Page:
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Google Maps v2 is being retired, so I need to audit all our private repositories on Github for uses of it. I could clone them all down and run a grep, but there are a lot (mid 3 figures) so I’d rather do everything on the server if possible. Unfortunately Github’s search will only search public projects (as far as I can see), and I can’t see anything in the API to do what I want.

Any ideas?

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closed as off topic by random, Bobrovsky, Linger, Stony, pickles Jan 19 '13 at 19:44

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3 Answers 3

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Note that there already is a feature to grep code from private GitHub repos:


However, it has no API, so you'd need to do some good old scraping of links with the format:


To walk multiple repos, you could use iMacros for Chrome/Firefox, WWW::Mechanize if you're up to some Perl-fu, or PhantomJS if you're a JavaScript ninja.

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I’d shamefully missed this; this is probably the best solution in the absence of any official API to do it. Bounty to you. –  Robin Jan 13 '13 at 17:26

If you know you're looking for patterns that are more or less consistent you can use the Github API to grep only the files that might be of interest to you.

For instance, you can get the contents of a file via the API: http://developer.github.com/v3/repos/contents/#get-contents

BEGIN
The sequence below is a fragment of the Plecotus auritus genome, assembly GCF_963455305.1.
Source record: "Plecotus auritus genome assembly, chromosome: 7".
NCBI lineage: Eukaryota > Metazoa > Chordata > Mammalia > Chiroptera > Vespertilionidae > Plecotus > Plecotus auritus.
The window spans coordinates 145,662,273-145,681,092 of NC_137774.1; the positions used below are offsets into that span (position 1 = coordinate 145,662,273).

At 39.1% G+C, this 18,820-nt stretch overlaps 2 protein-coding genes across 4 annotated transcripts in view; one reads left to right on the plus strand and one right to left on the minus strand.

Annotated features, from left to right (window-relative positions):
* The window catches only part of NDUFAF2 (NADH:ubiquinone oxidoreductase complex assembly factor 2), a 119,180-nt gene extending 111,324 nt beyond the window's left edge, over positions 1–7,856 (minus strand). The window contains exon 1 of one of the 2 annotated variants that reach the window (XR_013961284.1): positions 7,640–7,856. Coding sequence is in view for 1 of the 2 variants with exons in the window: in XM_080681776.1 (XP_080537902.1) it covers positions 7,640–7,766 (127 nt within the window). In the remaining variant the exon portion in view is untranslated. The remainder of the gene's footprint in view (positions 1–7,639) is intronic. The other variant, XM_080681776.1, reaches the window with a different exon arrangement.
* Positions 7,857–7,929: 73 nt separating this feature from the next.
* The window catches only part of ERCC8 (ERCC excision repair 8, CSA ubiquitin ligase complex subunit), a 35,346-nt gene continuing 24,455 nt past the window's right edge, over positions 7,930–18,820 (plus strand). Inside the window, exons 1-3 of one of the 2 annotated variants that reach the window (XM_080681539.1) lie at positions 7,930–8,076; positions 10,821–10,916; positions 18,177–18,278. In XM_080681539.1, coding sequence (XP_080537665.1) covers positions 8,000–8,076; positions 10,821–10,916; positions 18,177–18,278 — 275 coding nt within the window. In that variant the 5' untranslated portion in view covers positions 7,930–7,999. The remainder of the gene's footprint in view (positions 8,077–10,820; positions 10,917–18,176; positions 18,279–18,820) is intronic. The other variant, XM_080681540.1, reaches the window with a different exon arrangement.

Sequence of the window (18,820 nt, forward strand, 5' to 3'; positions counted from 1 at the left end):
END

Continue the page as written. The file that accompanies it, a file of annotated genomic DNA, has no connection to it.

However, this assumes you know what files you've got (works well for Gemfile in Ruby, or requirements.txt in Python, not so great for Javascript).

The other option is to automate the search of the repos locally. It would be perfectly possible to write a script to git clone each repo in turn, grep it, and output the results (assuming you've got the time required for this to run, and the disk space).

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I have seen a previous use of OpenGrok and typically has usecases such as yours.

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Thanks for pointing me at this (I hadn’t seen it before) but it’d require me to have a full set of repos on my local machine: something I was trying to avoid. –  Robin Jan 10 '13 at 9:25
Ideally, you'd want to do it locally, but handling changes in source code + compiling + building on the server is going to cost you more. –  cggaurav Jan 10 '13 at 12:50
I’ll need to edit any repos that contain code I need to adjust, yes. But this will probably be <10% of the available repositories, and I don’t want to have to pull them all down to audit them. –  Robin Jan 10 '13 at 15:22

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